Wednesday, September 21, 2016

The fruit of long-suffering

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Galatians 5:22 "But the fruit of the Spirit is love, joy, peace, patience, kindness, goodness, faithfulness."

I am sure you have in your home a "power-strip" to which various electrical-powered devices are connected. Most of the time we find "power-strips" near computers or in kitchens. Such devices have multiple outlets all routed into one cord and plug that in-turn plugs into a wall-outlet. Power-strips enable people to access the power they need through multiple outlets. Whenever we think of the fruit of the Spirit listed in Galatians 5:22, such a list of virtues act as the Holy Spirit's power-strip for the Christian to plug their obedient Christian life into whilst living out their faith.

In past posts we have studied Paul's description of what is termed "the fruit of the Spirit". We have looked at the first three of these fruit: love, joy and peace. One could say that these first three fruit deal with Christian virtues that enable the Christian to relate to God from the inside-out. Today's post will feature the beginning of the second set-of-three in the nine fruit of the Spirit in Galatians 5:22 - namely "patience" or as some other translations render, "long-suffering".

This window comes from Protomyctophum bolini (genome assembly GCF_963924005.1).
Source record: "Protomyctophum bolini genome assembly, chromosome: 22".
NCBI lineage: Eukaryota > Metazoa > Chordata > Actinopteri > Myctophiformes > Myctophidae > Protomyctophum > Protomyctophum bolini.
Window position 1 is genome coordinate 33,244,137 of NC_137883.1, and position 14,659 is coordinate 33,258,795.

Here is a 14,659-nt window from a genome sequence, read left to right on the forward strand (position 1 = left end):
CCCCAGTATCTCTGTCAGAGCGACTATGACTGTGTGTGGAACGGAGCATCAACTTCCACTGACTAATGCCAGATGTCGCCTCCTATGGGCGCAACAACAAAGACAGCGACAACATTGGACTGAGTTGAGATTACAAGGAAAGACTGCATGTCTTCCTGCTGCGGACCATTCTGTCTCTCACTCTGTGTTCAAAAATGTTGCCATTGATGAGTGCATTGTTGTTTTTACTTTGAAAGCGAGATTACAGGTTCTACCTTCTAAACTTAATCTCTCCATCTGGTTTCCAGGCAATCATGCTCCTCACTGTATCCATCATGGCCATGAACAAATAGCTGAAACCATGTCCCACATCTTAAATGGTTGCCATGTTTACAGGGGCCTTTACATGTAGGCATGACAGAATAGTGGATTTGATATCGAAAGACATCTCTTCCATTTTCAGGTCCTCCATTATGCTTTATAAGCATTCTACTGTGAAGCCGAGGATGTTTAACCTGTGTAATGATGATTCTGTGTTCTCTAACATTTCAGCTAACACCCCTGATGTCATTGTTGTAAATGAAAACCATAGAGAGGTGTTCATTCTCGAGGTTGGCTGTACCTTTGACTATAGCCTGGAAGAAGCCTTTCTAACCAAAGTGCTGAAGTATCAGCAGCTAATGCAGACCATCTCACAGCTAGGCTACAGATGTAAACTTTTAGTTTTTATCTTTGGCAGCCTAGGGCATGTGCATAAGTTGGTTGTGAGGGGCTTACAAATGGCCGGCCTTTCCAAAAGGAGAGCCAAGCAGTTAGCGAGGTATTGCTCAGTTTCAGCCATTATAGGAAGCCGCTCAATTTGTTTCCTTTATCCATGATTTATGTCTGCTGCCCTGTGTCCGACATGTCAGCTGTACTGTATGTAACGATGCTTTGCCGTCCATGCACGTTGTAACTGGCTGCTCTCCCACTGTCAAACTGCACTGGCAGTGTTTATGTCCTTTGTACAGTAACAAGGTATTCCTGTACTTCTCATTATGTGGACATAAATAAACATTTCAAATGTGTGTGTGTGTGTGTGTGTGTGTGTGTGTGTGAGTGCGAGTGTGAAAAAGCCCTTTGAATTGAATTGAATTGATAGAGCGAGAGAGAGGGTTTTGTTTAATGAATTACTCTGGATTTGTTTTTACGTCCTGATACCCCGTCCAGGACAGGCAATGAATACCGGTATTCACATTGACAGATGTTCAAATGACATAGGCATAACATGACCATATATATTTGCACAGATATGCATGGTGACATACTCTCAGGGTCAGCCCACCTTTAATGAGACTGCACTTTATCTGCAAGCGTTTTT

How God's "incommunicable" and "communicable" attributes aid us in understanding the fruit of the Spirit
One of the truths we learn about the fruit of the Spirit in Galatians 5:22 is that they are virtues born-forth by the Holy Spirit in the Christian who attends to following in obedience in Jesus Christ. Since the Holy Spirit is a member of the Trinity, He connects the Christian to those virtues and qualities that makes Christ-likeness possible. The particular virtue of "long-suffering" or "patience" can be better understood in connection with what we term God's "communicable attributes". 

One of the most profound studies one can undertake is to consider the attributes of God. Attributes are those expressions and traits of God's very being by which He expresses Himself. When God acted in history toward His people, He would reveal to them a quality or feature of His very being by which they could behold and worship Him. Theologian Elmer L. Towns notes the following about God's attributes on page 98 of his "Theology for Today":

"The nature of God defines his existence, whereas the attributes of God reflect His nature through attitudes, actions and points of relationship with His creation/creatures."

As theologians have studied the being and character of God by way of His attributes, two general categories have been offered to try to handle the subject. The first of these are what we call God's "incommunicable" attributes and the second type of attributes are termed "communicable". To negatively illustrate these words in a different context, we all know what a "communicable" disease like a cold-virus is all about. One can be at work or school and someone can suddenly sneeze on you. The next day, you find yourself exhibiting similar symptoms as the person from whom you caught or had "communicated" the cold. Thankfully, ailments such as cancer are "incommunicable", which means, they cannot be transferred by human contact.